Biodiversity Net Gain Plans in Yorkshire and the Humber

Since November 2021, biodiversity net gain has been a factor that all developers have had to consider within their development project, and for any projects in Yorkshire and the Humber, our team are here to help with effective BNG plans.

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Environmental Quality Across Yorkshire

A report from The Yorkshire & Humber Biodiversity Forum on the region’s biodiversity strategy outlined the current state of the natural environment. It claims that the abundance and biodiversity of wildlife species in Yorkshire and the Humber have undergone a year-on-year decline and that, if it wasn’t for impactful primary and secondary legislation that targeted biodiversity losses and the local nature recovery strategy (LNRS), the problem would be far more severe.

Considering that a substantial 80% of Yorkshire and the Humber is considered rural, witnessing such a gradual collapse of the region’s environmental quality is a major loss to UK biodiversity as a whole. One of the several pieces of legislation, however, that the Yorkshire & Humber Biodiversity Forum claimed was likely to benefit the cause was the introduction of biodiversity net gain (BNG) in 2021.

BNG applies to all land developments in England and, despite a two-year transition period that may see loosened pressures over implementing the planning policy immediately, it is likely that the majority of local planning authorities are already insisting that current projects follow the rules and increase the state of biodiversity by at least 10%. More specifically, in the Yorkshire and the Humber region, BNG would apply to all four counties of East Riding of Yorkshire, North Yorkshire, South Yorkshire and West Yorkshire, as well as all borough, county and district councils within them.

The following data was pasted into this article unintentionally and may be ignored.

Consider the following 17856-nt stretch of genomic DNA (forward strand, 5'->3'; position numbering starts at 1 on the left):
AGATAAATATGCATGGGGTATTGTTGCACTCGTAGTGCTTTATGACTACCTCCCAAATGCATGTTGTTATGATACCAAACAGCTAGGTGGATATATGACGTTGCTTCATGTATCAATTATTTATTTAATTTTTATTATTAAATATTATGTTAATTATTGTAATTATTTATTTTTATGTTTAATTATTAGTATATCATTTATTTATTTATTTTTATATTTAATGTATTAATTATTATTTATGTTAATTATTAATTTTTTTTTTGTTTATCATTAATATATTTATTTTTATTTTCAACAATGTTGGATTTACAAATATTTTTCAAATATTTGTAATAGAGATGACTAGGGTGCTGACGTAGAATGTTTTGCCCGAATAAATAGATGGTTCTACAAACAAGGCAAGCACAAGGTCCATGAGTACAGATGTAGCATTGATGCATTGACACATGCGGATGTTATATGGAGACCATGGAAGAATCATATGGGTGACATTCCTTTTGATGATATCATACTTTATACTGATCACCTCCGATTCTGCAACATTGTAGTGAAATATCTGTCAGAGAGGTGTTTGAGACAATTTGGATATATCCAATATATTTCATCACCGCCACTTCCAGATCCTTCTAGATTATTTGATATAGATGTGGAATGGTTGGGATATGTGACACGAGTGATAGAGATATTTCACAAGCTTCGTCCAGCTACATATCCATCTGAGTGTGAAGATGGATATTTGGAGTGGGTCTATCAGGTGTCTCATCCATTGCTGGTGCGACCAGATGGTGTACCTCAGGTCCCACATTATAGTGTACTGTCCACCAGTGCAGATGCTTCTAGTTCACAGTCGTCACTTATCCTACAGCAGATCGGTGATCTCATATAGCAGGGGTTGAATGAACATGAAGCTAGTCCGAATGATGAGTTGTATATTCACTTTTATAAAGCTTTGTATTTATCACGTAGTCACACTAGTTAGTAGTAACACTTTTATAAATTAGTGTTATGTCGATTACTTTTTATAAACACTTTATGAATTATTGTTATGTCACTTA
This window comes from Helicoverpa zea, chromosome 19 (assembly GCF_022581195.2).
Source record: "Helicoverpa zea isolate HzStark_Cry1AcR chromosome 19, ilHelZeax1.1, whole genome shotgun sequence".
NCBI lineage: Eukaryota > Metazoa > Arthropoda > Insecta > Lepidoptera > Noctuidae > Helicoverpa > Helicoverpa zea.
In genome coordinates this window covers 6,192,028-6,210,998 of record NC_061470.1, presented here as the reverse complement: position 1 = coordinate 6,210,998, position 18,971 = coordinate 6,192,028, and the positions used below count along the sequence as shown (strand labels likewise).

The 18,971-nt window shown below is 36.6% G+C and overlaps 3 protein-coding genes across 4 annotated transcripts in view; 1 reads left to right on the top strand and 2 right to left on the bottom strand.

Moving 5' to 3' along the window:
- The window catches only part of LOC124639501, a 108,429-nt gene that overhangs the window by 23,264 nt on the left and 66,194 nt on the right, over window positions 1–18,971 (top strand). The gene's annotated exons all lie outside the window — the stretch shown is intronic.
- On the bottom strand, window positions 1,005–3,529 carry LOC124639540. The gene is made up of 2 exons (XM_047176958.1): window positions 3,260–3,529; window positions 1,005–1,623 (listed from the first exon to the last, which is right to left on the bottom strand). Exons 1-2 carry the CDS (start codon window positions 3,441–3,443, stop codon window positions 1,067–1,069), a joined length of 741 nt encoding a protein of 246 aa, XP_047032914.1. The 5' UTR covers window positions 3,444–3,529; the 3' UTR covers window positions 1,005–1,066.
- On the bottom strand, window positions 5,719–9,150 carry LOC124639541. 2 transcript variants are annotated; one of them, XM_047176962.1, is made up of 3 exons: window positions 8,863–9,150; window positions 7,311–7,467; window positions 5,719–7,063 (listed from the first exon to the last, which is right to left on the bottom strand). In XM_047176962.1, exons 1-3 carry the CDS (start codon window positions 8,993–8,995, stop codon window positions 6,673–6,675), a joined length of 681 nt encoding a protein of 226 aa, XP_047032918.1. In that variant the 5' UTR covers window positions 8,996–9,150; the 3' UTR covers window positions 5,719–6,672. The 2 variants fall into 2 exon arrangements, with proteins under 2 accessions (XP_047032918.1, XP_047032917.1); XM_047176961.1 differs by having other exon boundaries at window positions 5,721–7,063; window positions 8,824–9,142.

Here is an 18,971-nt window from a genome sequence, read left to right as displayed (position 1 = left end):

Yorkshire’s Local Planning Authorities

While every local council in England will enforce the rules of biodiversity net gain universally, you may be interested to learn which local authority you will be dealing with based on the location of your development project. In the section below, every council in the Yorkshire and the Humber region is listed by county.

East Riding of Yorkshire

  • East Riding of Yorkshire Council
  • Hull City Council
  • North East Lincolnshire Council
  • North Lincolnshire Council

North Yorkshire

  • City of York Council
  • Craven District Council
  • Hambleton District Council
  • Harrogate Borough Council
  • North Yorkshire County Council
  • Richmondshire District Council
  • Ryedale District Council
  • Scarborough Borough Council
  • Selby District Council

South Yorkshire

  • Barnsley Council
  • Doncaster Council
  • Rotherham Council
  • Sheffield City Council
  • South Yorkshire Combined Authority

West Yorkshire

  • Bradford Council
  • Calderdale Council
  • Kirklees Council
  • Leeds City Council
  • Wakefield Council
  • West Yorkshire Combined Authority

Operating within BNG

A fundamental policy in the Environment Act 2021 (formerly the environment bill), the concept of biodiversity net gain focuses solely on leaving a development site in an improved state following the completion of planning projects. It must be by at least 10% and last for a minimum period of 30 years, but to ensure that the correct parameters are met, improve the baseline value to a better state, and simply benefit the natural environment as much as possible, it would be worthwhile to aim above this figure.